The great new book Green Guide: The Complete Reference for Consuming Wisely has some really sound advice for curtain-buying and I recommend you follow it for everything but the one thing I could never do myself, and that is to vacuum my curtains weekly. Kill me now! But truly, this advice is worth the read.
Like upholstery, drapery fabrics can be made of either natural fibers like cotton, linen, silk, and wool, or petroleum-based synthetics like polyester, nylon, and rayon. Avoid the latter whenever you can, both for environmental reasons and to avoid coming into contact with any chemical residues. Currently, ready-to-hang organic cotton drapes are tough to find, but if you’re willing to do some additional legwork, it’s possible to purchase organic cotton fabric online or at a local retailer and have it made into custom drapes (or make them yourself, if you’re crafty). Even better, choose fabrics that have been colored with less toxic, “low-impact” dyes, or opt for naturally pigmented fabrics such as “color-grown” cotton.
In addition to choosing a better fabric, it’s wise to avoid curtains coated with stain treatments and flame retardants. As with upholstered furniture, these treatments on drapery fabrics can be a source of toxic PFCs and PBDEs. If you’re concerned about the fire risk posed by untreated fabrics, make wool your fabric of choice, as it’s naturally resistant to fire and doesn’t stain as easily as other fabrics.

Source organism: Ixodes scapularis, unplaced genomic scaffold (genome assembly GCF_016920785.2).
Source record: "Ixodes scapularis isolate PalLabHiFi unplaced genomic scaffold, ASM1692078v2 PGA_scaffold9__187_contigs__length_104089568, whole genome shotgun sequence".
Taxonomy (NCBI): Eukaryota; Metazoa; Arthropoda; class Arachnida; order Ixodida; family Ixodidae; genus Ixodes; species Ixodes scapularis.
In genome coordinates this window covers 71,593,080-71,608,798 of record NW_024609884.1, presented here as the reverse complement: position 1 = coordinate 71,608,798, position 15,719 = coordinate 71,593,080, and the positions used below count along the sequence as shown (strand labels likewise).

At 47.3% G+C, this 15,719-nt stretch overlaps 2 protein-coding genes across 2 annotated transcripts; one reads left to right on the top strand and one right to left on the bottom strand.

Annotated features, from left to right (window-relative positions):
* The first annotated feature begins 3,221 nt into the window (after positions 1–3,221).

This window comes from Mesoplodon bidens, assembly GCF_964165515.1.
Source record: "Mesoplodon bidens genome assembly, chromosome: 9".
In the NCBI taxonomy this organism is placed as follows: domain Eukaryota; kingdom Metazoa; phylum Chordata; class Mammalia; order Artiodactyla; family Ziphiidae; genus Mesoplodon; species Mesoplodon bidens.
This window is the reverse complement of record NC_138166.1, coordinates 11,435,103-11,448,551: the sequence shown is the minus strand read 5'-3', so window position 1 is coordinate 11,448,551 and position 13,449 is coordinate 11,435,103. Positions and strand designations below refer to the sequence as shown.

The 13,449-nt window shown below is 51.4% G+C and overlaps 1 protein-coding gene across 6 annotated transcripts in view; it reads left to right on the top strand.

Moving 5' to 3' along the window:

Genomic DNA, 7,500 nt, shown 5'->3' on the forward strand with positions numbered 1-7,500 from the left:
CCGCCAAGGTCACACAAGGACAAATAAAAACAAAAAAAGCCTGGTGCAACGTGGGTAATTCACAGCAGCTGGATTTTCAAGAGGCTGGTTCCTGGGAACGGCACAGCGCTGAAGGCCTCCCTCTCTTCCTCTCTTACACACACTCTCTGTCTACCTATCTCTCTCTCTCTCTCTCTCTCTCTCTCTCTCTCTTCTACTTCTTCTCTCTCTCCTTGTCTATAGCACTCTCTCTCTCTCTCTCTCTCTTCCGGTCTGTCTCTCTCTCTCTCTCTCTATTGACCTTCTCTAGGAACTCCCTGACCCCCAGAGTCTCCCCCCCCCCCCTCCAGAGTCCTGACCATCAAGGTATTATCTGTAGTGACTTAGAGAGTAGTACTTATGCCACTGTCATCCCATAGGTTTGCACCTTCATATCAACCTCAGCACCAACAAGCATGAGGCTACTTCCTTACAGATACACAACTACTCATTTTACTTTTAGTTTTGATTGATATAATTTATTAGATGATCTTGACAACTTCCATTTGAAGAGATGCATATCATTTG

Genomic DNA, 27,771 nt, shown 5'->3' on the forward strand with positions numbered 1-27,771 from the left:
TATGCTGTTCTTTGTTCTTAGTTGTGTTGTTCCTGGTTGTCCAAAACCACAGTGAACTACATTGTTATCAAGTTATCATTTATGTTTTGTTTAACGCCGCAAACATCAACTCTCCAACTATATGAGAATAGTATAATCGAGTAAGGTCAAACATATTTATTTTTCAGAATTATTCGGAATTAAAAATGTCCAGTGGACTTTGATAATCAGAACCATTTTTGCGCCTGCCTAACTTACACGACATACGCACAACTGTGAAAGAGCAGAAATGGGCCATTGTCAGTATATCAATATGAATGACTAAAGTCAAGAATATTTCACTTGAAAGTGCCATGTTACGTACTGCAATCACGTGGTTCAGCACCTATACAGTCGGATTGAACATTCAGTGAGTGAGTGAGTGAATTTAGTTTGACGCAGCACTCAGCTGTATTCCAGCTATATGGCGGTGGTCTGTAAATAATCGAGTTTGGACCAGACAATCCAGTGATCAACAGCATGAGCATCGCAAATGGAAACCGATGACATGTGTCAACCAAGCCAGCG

To make the most of your curtains’ energy-saving benefits during the summer months, look for styles that have a light-colored backing, which will deflect the sun’s rays and help reduce summer cooling costs. (If your chosen curtains don’t have backings, they can always be added later by a skilled seamstress.) On hot, sunny days, be sure to close the curtains on windows that face the sun–doing so will help keep things cool and ease your air conditioner’s workload. In winter close the curtains in rooms you’re not using in order to keep chilly drafts out and precious heat in.
Finally, regardless of what your drapes are made of, it’s important to maintain them properly, as the layers of fabric can gather and trap lots of indoor air pollutants such as dust, mold, and any chemicals that may be floating in the air, all of which can lead to respiratory problems. Vacuum curtains weekly using a vacuum with a HEPA filter to remove loose particles. Dirty drapes made of cotton, linen, and wool can often be hand-laundered and hung to dry; even delicate fabrics like silk can sometimes be washed at home. (Check the care label to be sure.) Avoid dry-cleaning your drapes, as freshly dry-cleaned items can contain residues of perchloroethylene, a potentially carcinogenic solvent used by most dry cleaners. If you must dry-clean, allow your drapes to air out on a clothesline for a day before bringing them back into your home.
Adapted from Green Guide: The Complete Reference for Consuming Wisely by the Editors of the Green Guide Magazine (National Geographic, 2008).